This country guidance is currently under review. In view of the recent significant changes, notably the Taliban takeover, assessments within this document may no longer be valid. When examining the international protection needs of applicants from Afghanistan, please consider the most up-to-date country of origin information available.
Daykundi province has a population of approximately 517 000. Daykundi is part of the ‘Hazarajat’ and has a majority Hazara population, with a minority of Pashtuns, Balochs and Sayed/Sadat. It borders Ghor, Bamyan, Ghazni, Uruzgan and Helmand. It consists of ten districts. Daykundi has an airport where small planes can land.
Daykundi is considered as one of the more stable provinces in Afghanistan, due to the social cohesion among its inhabitants. However, attacks by the Taliban have been reported and a deterioration of the security situation in some districts could be observed.
Most of Daykundi’s districts were categorised by LWJ as under government control. Gizab/Patoo was indicated as contested, and Kajran district as ‘unconfirmable’.
According to sources, Taliban infiltration from insecure areas in neighbouring provinces took place and resulted in several Taliban attacks, mainly in the districts of Kajran and Gizab/Patoo.
No security incidents specifically related to ISKP have been reported.
ACLED collected data on 40 violent events in the period from 1 March 2019 to 30 June 2020 (average of 0.6 incidents per week), of which 29 were coded as ‘battles’, eight as ‘explosions/remote violence’ and three as ‘violence against civilians’.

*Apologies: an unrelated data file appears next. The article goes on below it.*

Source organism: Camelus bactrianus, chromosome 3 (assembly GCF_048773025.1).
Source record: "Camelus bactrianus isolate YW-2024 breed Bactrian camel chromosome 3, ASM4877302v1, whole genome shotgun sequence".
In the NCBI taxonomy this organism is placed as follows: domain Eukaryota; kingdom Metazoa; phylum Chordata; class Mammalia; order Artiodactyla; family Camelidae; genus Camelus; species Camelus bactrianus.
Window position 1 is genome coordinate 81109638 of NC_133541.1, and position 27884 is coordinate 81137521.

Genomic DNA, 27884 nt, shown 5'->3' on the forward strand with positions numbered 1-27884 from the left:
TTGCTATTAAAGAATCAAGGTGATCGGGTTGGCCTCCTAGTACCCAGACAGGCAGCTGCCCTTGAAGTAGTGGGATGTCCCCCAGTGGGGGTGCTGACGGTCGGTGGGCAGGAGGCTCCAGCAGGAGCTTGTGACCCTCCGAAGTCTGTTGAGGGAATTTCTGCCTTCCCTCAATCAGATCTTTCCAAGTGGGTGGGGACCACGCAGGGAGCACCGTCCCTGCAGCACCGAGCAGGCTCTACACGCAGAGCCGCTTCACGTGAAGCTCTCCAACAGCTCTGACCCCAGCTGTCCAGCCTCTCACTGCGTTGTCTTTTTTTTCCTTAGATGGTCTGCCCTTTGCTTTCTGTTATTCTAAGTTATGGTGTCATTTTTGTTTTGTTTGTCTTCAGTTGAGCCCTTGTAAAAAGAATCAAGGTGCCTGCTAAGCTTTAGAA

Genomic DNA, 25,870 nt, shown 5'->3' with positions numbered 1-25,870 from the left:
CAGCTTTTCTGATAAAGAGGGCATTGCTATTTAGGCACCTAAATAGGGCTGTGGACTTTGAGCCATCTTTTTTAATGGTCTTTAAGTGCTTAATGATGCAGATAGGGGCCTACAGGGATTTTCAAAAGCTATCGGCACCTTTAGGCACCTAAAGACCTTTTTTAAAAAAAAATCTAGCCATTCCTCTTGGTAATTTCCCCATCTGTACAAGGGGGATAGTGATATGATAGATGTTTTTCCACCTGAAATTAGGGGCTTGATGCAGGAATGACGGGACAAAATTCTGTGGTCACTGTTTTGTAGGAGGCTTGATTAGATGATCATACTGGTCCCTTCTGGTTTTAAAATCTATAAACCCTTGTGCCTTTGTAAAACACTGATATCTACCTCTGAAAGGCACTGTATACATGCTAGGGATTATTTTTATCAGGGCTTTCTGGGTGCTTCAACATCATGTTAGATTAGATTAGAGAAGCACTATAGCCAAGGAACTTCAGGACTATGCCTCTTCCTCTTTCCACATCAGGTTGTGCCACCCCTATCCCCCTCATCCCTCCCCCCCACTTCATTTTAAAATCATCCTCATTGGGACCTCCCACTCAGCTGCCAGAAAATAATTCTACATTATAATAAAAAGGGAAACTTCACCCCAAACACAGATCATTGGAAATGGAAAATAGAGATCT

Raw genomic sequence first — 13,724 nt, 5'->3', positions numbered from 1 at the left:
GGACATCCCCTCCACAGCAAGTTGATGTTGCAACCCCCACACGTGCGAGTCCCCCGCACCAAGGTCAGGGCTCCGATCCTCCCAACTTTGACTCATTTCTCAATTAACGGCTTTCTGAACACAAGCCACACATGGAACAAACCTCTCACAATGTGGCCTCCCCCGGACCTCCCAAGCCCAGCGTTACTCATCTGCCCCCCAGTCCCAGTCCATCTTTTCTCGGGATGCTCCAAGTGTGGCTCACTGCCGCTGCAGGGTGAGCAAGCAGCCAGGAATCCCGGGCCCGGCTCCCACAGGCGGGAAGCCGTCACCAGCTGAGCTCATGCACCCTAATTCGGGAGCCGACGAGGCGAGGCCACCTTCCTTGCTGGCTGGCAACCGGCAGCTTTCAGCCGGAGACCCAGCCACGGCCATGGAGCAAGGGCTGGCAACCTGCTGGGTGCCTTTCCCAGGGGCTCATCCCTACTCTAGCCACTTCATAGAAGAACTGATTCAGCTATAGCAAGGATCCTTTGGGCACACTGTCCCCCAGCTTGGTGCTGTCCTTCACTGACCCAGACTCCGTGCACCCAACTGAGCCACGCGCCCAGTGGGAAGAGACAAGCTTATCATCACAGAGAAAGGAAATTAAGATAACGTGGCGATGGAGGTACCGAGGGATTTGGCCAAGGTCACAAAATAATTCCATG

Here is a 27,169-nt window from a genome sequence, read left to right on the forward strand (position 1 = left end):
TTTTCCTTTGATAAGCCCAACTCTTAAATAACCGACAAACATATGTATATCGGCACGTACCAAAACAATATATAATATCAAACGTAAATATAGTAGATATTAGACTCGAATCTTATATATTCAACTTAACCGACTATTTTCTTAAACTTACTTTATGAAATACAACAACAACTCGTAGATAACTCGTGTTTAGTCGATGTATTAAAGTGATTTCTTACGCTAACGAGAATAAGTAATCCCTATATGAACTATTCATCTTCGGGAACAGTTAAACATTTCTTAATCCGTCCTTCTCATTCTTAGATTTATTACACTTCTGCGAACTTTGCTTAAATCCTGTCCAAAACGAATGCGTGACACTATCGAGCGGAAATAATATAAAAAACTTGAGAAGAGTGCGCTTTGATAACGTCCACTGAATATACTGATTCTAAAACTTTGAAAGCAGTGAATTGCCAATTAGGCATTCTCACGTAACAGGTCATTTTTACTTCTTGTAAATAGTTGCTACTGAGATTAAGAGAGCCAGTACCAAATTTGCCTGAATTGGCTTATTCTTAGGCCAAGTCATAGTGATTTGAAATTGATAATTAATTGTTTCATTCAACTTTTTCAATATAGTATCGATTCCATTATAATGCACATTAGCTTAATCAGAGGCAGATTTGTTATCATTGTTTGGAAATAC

‘Battles’ included mostly armed clashes, in which Taliban attacked security forces or vice versa. Air/drone strikes were reported in Kajran district. Also, in May 2019 in Nawmesh district civilians were killed when their vehicle hit a roadside bomb.
UNAMA documented 70 civilian casualties (44 death and 26 injured) in 2019, representing 14 civilian victims per 100 000 inhabitants. This was an increase of 71 % compared to 2018. The leading cause for the civilian casualties were non-suicide IEDs, followed by ground engagements and aerial operations.
RS ranked Daykundi in the category of provinces where the number of civilian casualties was between 0 and 25 for the first quarter of 2020; between 0 and 25 civilian casualties were also recorded in the second quarter.
In the period 1 March 2019 – 30 June 2020, 2 390 persons were displaced from the province of Daykundi, the majority of whom found refuge in the province itself. Most of the IDPs were displaced from Kajran and Gizab/Patoo districts. No conflict-induced internal displacement to Daykundi province from other provinces was reported in this period.
Looking at the indicators, it can be concluded that indiscriminate violence is taking place in the province of Daykundi at such a low level that in general there is no real risk for a civilian to be personally affected by reason of indiscriminate violence within the meaning of Article 15(c) QD. However, individual elements always need to be taken into account as they could put the applicant in risk-enhancing situations.
Main COI reference: Security situation 2020, 2.7